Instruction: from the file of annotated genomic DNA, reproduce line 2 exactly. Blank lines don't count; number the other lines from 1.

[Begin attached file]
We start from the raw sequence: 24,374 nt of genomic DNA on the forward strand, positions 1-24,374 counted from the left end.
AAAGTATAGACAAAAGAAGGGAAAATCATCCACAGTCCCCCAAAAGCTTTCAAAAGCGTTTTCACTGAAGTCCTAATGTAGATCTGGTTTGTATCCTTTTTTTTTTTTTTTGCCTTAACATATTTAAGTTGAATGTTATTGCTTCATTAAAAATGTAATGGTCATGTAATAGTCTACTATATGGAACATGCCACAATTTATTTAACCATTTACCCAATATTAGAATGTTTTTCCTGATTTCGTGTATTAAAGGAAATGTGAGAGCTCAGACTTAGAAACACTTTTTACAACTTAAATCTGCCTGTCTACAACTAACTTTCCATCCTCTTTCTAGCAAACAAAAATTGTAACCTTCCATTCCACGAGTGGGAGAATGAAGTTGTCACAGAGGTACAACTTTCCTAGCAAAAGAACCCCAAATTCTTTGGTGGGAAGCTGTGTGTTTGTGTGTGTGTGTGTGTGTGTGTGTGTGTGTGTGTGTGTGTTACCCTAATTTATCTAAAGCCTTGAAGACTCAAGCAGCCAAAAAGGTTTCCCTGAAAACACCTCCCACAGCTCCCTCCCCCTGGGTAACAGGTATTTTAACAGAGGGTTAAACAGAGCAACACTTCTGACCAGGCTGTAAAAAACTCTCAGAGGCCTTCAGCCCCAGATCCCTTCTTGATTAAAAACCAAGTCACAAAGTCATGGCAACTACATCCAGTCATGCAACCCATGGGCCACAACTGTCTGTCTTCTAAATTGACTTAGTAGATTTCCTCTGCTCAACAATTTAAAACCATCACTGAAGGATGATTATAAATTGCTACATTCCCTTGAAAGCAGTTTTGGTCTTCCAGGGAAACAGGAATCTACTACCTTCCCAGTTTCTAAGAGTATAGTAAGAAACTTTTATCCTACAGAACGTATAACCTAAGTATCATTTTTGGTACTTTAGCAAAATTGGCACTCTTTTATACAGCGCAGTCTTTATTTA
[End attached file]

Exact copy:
AAAGTATAGACAAAAGAAGGGAAAATCATCCACAGTCCCCCAAAAGCTTTCAAAAGCGTTTTCACTGAAGTCCTAATGTAGATCTGGTTTGTATCCTTTTTTTTTTTTTTTGCCTTAACATATTTAAGTTGAATGTTATTGCTTCATTAAAAATGTAATGGTCATGTAATAGTCTACTATATGGAACATGCCACAATTTATTTAACCATTTACCCAATATTAGAATGTTTTTCCTGATTTCGTGTATTAAAGGAAATGTGAGAGCTCAGACTTAGAAACACTTTTTACAACTTAAATCTGCCTGTCTACAACTAACTTTCCATCCTCTTTCTAGCAAACAAAAATTGTAACCTTCCATTCCACGAGTGGGAGAATGAAGTTGTCACAGAGGTACAACTTTCCTAGCAAAAGAACCCCAAATTCTTTGGTGGGAAGCTGTGTGTTTGTGTGTGTGTGTGTGTGTGTGTGTGTGTGTGTGTGTGTGTTACCCTAATTTATCTAAAGCCTTGAAGACTCAAGCAGCCAAAAAGGTTTCCCTGAAAACACCTCCCACAGCTCCCTCCCCCTGGGTAACAGGTATTTTAACAGAGGGTTAAACAGAGCAACACTTCTGACCAGGCTGTAAAAAACTCTCAGAGGCCTTCAGCCCCAGATCCCTTCTTGATTAAAAACCAAGTCACAAAGTCATGGCAACTACATCCAGTCATGCAACCCATGGGCCACAACTGTCTGTCTTCTAAATTGACTTAGTAGATTTCCTCTGCTCAACAATTTAAAACCATCACTGAAGGATGATTATAAATTGCTACATTCCCTTGAAAGCAGTTTTGGTCTTCCAGGGAAACAGGAATCTACTACCTTCCCAGTTTCTAAGAGTATAGTAAGAAACTTTTATCCTACAGAACGTATAACCTAAGTATCATTTTTGGTACTTTAGCAAAATTGGCACTCTTTTATACAGCGCAGTCTTTATTTA